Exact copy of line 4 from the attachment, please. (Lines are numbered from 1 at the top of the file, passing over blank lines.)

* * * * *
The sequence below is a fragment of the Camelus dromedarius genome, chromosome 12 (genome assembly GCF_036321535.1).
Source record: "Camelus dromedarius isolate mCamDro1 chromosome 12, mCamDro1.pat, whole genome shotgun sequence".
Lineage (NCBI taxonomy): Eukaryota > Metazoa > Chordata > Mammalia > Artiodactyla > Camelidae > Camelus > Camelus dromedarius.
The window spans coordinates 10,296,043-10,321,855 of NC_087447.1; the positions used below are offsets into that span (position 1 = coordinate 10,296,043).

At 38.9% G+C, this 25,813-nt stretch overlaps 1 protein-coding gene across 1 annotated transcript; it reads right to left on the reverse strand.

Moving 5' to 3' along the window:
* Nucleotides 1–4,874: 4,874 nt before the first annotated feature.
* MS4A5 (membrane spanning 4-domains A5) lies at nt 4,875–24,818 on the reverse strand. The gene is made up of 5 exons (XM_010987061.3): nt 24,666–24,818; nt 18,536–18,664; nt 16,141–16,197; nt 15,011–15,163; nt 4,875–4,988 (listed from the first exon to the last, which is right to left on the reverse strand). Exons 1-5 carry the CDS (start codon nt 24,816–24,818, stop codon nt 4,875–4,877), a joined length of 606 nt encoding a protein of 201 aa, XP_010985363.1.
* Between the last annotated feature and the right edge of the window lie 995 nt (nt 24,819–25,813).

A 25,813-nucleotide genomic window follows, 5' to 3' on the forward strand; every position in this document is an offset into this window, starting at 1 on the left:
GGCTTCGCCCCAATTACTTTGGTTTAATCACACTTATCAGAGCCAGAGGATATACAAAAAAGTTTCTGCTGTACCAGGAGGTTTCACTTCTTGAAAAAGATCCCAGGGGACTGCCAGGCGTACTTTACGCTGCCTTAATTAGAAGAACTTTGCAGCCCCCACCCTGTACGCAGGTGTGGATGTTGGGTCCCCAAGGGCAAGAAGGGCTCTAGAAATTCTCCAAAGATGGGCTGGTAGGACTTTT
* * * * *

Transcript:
The window spans coordinates 10,296,043-10,321,855 of NC_087447.1; the positions used below are offsets into that span (position 1 = coordinate 10,296,043).